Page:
Govindpuri Sound

Presenter and Producer: Tom Rice

A sonic journey into a Delhi slum. What can we learn by listening to the slum soundscape?

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Tx: 1st February 2015 BBC World Service. Chosen for Radio 4’s Pick of the Week, a selection of the best radio from across the BBC. You can listen to the whole programme by clicking here

Slum settlements have a strong visual identity. We are used to seeing TV footage of densely packed, ramshackle homes squeezed onto strips of land in inner cities. But what does a slum sound like and how do sounds embody and reflect the local culture?

Dr Tom Rice, a sound anthropologist, meets up with Dr Tripta Chandola, an urban researcher who for ten years has studied the slums of Govindpuri in India’s capital, Delhi. Tripta introduces us to the settlement and some of its residents. We listen to the slum through their ears as they explain how music, sound and noise are part of the fabric of their daily social and emotional lives. Residents describe the sonic features of the slums, such as the early morning rush for water, a limited and precious resource in the settlement. Sounds travel easily through the narrow, built up lanes and the density of the population means both sounds and listening ears are everywhere. The lanes of Govindpuri often come alive with greetings, gossip, songs, children playing and sonic fragments from radios and TVs: together they underline the strongly communal nature of the settlement and lend it a distinctive sonic identity.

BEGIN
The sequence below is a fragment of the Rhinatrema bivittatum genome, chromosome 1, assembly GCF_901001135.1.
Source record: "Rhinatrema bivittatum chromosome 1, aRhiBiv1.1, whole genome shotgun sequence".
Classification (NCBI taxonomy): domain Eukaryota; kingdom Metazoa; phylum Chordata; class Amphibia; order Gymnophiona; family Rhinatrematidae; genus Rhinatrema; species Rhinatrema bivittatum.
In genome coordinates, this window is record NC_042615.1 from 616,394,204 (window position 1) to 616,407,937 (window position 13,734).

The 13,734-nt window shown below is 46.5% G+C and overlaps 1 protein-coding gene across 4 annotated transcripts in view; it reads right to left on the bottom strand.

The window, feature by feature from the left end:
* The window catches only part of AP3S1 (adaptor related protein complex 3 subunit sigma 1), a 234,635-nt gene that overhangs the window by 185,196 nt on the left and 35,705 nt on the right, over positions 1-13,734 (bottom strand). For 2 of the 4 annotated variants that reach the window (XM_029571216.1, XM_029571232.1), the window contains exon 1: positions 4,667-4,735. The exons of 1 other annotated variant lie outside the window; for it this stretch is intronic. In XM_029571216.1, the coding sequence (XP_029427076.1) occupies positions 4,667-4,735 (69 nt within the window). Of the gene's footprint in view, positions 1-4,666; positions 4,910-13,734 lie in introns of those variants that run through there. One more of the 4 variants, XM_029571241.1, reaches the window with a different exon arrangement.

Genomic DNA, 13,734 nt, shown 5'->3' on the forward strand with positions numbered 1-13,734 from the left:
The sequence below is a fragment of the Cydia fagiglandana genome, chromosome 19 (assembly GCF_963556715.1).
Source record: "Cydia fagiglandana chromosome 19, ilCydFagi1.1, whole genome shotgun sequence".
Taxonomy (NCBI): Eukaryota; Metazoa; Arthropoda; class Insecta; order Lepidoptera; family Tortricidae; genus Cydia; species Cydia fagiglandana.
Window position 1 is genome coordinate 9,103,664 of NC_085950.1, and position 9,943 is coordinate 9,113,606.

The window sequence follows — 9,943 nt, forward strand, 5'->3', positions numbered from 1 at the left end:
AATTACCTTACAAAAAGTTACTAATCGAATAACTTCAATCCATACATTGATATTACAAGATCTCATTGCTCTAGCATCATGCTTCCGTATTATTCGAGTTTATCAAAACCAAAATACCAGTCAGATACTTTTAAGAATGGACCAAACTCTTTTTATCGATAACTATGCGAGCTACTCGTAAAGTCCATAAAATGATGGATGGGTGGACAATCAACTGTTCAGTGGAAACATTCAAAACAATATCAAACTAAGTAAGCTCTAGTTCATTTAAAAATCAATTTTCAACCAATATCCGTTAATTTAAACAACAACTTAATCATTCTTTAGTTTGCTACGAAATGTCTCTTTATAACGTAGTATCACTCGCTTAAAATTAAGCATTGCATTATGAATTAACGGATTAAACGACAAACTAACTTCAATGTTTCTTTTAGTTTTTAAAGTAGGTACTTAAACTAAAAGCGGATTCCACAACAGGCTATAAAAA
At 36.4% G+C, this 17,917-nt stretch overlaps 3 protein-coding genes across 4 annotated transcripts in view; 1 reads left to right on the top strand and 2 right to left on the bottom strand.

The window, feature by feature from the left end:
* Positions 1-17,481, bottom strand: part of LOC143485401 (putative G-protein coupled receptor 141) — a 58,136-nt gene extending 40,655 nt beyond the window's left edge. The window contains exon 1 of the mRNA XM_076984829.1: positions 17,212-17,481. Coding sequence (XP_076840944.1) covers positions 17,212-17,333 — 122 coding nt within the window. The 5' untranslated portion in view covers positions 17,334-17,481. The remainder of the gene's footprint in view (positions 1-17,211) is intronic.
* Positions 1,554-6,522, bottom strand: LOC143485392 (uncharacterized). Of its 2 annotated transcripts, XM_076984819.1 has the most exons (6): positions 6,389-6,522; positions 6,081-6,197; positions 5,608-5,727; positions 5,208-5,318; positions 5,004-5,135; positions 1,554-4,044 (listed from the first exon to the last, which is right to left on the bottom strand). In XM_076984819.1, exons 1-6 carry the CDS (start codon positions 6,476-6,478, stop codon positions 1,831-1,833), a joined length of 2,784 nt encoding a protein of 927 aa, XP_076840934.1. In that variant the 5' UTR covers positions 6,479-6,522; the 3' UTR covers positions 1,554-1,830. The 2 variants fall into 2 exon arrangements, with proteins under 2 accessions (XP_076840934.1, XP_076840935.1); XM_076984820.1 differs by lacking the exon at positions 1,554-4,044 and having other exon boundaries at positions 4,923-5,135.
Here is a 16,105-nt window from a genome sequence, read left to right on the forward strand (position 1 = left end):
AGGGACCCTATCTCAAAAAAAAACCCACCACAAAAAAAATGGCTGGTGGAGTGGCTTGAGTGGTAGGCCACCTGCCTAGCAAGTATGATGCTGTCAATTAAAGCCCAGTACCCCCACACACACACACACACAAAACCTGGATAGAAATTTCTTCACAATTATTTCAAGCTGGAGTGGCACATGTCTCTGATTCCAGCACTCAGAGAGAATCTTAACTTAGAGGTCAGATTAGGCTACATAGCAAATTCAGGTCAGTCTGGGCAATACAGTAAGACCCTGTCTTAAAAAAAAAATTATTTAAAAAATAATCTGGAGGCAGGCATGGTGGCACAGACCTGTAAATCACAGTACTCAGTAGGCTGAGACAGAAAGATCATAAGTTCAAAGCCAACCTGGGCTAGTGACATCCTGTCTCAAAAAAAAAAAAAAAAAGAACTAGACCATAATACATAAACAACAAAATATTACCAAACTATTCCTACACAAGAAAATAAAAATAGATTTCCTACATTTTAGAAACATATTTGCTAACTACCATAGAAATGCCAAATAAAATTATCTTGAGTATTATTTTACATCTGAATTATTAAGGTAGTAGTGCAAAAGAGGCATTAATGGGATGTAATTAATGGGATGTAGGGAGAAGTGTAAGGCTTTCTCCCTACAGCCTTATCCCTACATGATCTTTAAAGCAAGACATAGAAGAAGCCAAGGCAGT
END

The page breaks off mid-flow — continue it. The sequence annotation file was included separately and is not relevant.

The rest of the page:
The rich and varied soundscape can create an exciting buzz of activity and warm sociability, but we learn how certain sounds can also be a source of friction, emphasizing sharp social divisions along the lines of religion, class and gender. Govindpuri doesn’t exist in a vacuum, and the programme explores links between the sounds of the slums and the wider soundscape of Delhi. It also examines a growing threat to the slums that means its vibrant sonic culture may soon be silenced forever.